At the headwaters of Jökulsá á Fjöllum, a 200-km, class IV river in Iceland, James Smith sat in a packraft for the first time, rocked back and forth to test the outfitting, and said with a surprised grin, “This is not shit!” Rain dripped off his helmet as he pushed off the jagged basalt and slid into the gray-brown water. It was time to let gravity take over.
During the months prior to our Iceland traverse, James wasn’t shy about questioning Dan Rea-Dickens’ plan to use Alpacka packrafts rather than kayaks. Dan and James are paddling partners from Britain, world-class expedition kayakers that have paddled in Kenya, Uganda, Pakistan, India, Chile, Norway, France, Italy, and Switzerland. I met Dan in Meghalaya, India, in 2013, and he suggested packrafting Jökulsá á Fjöllum from source to sea. There is only one documented descent of the river from its headwaters, the first descent, in 1983, though it has surely been done since. The 1983 team transported several tons of gear including kayaks, rafts, and, incredibly, ultralight aircrafts to scout and portage the massive waterfalls (video).
Because Jökulsá á Fjöllum covers more than half the width of Iceland, Dan suggested we make a complete traverse of the island, skiing 80 km over Vatnajökull, Iceland’s largest glacier, to access the river. The only problem was that Dan didn’t know how to ski. He’d only been on skis once, for an hour, on grass (James adds, “In one of the flattest regions of the UK, famous for cheese”). To his credit, Dan intended to go skiing on snow to get ready for this trip, but the resort was closed due to too much surface water. Too bad, it would have been appropriate training for Vatnajökull in July.
I sent Dan and James a detailed list of recommended skis, boots, and glacier gear. They didn’t get anything on the list, opting instead for cheap, old, heavy gear. They both brought boots they’d never worn. It was a recipe for shredded feet, but because of their burly kayak expeditions, I assumed they could grit through some discomfort. I’d rather have partners with senses of humor and mental grit than all the right gear. Their cute British accents helped.
We took a bus from Reykjavík to Jökulsárlón, a glacial river lagoon in southeast Iceland. It is worth pointing out the efficiency of Iceland’s geographic names. Jökulsárlón, the glacial river lagoon, means, literally, “glacial river lagoon.” Vatnajökull means “lake glacier,” and Jökulsá á Fjöllum translates to “glacial river in the mountains.” We spent a lot of time joking about the language. James suggested that there are 50 words to describe fog, words for river fog, gray fog, white fog, fog with rain, fog with snow, fog for breakfast, and so on.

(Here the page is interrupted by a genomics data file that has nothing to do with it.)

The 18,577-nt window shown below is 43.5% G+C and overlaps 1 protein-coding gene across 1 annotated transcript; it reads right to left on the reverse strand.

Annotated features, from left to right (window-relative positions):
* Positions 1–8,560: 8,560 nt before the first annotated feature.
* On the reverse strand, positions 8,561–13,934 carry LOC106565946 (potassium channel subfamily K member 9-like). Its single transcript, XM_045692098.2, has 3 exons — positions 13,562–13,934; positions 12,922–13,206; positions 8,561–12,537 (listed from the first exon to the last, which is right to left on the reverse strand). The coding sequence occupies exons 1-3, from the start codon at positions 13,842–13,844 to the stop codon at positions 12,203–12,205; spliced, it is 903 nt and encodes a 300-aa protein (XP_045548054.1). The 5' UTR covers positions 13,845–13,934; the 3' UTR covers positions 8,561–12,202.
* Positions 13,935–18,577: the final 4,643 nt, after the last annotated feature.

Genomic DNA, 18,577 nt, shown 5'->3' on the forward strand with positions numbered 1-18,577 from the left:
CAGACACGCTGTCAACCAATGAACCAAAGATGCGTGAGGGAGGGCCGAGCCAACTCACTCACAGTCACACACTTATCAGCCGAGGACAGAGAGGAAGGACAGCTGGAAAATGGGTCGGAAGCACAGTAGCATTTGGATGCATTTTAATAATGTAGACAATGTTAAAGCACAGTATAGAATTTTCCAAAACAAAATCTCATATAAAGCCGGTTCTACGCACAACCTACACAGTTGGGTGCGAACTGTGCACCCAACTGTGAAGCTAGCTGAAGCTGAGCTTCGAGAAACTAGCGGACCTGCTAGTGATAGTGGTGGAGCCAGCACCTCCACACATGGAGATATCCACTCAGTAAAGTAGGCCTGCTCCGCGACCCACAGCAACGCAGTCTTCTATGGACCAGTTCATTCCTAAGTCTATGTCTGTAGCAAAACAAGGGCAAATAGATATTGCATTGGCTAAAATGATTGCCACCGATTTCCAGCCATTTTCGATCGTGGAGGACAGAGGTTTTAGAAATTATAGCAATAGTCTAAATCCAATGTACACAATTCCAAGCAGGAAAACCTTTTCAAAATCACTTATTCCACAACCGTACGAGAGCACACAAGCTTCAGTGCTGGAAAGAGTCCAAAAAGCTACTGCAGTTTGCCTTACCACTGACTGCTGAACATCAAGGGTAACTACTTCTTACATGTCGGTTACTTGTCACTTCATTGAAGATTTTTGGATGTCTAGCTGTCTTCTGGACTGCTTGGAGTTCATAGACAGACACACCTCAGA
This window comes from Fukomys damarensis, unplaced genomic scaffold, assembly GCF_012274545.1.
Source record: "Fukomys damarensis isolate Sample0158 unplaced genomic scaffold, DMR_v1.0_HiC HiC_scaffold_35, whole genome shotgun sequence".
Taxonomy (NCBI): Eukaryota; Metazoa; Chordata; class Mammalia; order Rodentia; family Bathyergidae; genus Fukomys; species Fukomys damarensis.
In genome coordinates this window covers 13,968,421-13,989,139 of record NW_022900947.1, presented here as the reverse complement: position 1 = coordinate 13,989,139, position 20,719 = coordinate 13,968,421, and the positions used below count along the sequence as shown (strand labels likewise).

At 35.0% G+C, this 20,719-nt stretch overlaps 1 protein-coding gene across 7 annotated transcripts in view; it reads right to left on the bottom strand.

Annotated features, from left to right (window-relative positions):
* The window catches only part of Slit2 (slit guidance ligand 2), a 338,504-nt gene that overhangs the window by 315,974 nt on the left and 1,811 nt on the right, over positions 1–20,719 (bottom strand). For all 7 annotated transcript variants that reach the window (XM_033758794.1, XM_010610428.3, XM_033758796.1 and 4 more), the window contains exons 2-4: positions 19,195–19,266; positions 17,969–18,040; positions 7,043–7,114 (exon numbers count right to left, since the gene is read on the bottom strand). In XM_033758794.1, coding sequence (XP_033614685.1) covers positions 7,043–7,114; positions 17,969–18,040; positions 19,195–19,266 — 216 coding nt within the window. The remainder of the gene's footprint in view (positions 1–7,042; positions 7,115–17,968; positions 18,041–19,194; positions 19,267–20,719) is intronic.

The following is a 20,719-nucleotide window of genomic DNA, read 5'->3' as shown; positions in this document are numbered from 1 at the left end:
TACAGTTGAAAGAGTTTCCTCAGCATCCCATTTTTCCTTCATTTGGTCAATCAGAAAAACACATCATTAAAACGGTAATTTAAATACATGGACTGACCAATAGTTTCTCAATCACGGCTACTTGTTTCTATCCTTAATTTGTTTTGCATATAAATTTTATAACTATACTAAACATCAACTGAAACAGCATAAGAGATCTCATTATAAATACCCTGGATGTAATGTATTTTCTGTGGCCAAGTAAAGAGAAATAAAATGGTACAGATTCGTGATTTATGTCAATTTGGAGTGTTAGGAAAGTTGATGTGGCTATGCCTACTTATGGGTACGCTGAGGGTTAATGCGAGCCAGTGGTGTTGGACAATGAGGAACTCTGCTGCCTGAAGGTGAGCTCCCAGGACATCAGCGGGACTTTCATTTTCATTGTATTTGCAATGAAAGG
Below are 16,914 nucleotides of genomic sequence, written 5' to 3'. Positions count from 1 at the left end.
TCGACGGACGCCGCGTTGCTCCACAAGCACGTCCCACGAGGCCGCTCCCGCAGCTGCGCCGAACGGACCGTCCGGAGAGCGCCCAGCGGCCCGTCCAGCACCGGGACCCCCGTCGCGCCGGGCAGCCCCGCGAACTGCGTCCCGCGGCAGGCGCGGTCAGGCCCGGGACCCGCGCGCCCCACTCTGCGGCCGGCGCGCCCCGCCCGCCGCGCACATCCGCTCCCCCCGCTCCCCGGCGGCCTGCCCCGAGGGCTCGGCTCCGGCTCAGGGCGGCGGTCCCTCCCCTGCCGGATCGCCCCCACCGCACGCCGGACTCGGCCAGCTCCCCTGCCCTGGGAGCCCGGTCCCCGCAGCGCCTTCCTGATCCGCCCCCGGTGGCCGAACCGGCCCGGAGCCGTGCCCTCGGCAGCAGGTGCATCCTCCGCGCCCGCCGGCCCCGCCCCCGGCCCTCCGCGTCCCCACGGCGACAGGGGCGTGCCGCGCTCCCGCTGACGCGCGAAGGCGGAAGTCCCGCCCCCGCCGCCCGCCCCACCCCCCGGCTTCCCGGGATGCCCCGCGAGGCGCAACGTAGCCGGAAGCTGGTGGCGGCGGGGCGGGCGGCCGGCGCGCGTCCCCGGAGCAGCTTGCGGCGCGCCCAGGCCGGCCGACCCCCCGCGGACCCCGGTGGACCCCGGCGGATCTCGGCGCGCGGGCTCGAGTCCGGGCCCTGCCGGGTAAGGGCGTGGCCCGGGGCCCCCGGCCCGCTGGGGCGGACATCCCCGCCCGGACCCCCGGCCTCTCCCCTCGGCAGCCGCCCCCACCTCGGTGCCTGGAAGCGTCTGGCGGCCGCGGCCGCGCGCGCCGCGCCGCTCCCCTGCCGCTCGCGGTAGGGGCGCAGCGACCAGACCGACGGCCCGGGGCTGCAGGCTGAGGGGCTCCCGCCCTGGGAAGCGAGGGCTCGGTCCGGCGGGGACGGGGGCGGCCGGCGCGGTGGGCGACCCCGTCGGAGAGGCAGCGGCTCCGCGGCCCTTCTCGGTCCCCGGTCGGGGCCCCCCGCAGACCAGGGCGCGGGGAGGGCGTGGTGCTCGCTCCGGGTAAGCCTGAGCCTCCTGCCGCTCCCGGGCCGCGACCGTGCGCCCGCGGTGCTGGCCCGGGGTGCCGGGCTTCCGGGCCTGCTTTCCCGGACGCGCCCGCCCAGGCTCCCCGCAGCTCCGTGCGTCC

We couldn’t see much of the glacier due to the fog, which made me nervous because I drew our route based on Google Earth imagery rather than asking about established access points. If the ice was too cracked up, we would have to find another route. We followed the line on my GPS and were relieved to find only minor crevasses. James managed to cross a melt-water channel deep enough to soak his crotch just before stepping onto the ice, but Dan and I found shallower crossings.
Even though the crevasses weren’t very deep, we still had to inefficiently meander through them, and we didn’t reach snow for 3 days (a distance of 30 km, 20 miles). At the snow line we roped up and talked through crevasse rescue, which Dan and James grasped quickly because the rope techniques are similar to water rescue.
Things went a little faster once we reached the snow, but we still couldn’t see anything. We spent three days navigating by compass through various shades of gray. The snow was slow too, 20 cm of slush rather than a glideable surface. Basically, this entire section sucked and the only redeeming aspect was getting to see the resilience of the Brits. Dan and James managed to crack smiles and jokes as they literally limped along on their heavy gear, wet layers, and massive blisters. I was really impressed. I was hurting too. I drank some bad water somewhere and spent 3 days averaging more shits than miles. I started recovering the last day on the glacier; Dan kept smiling at me, saying how nice it was to see me eating again.
After skiing to an elevation of 1500 m, we had a short and steep descent to the river. It was pretty cool to have earned all the elevation we would lose in the water; I’ve never had such a purely up-then-down trip. James gave Dan a ski lesson on how to snowplow in complete whiteout and 20 cm of slush. Dan decided to walk. Even so, he was almost as fast as me skiing down with a broken ski. I broke a ski behind the heel-piece a few days earlier, and had the two halves strapped, then taped, together.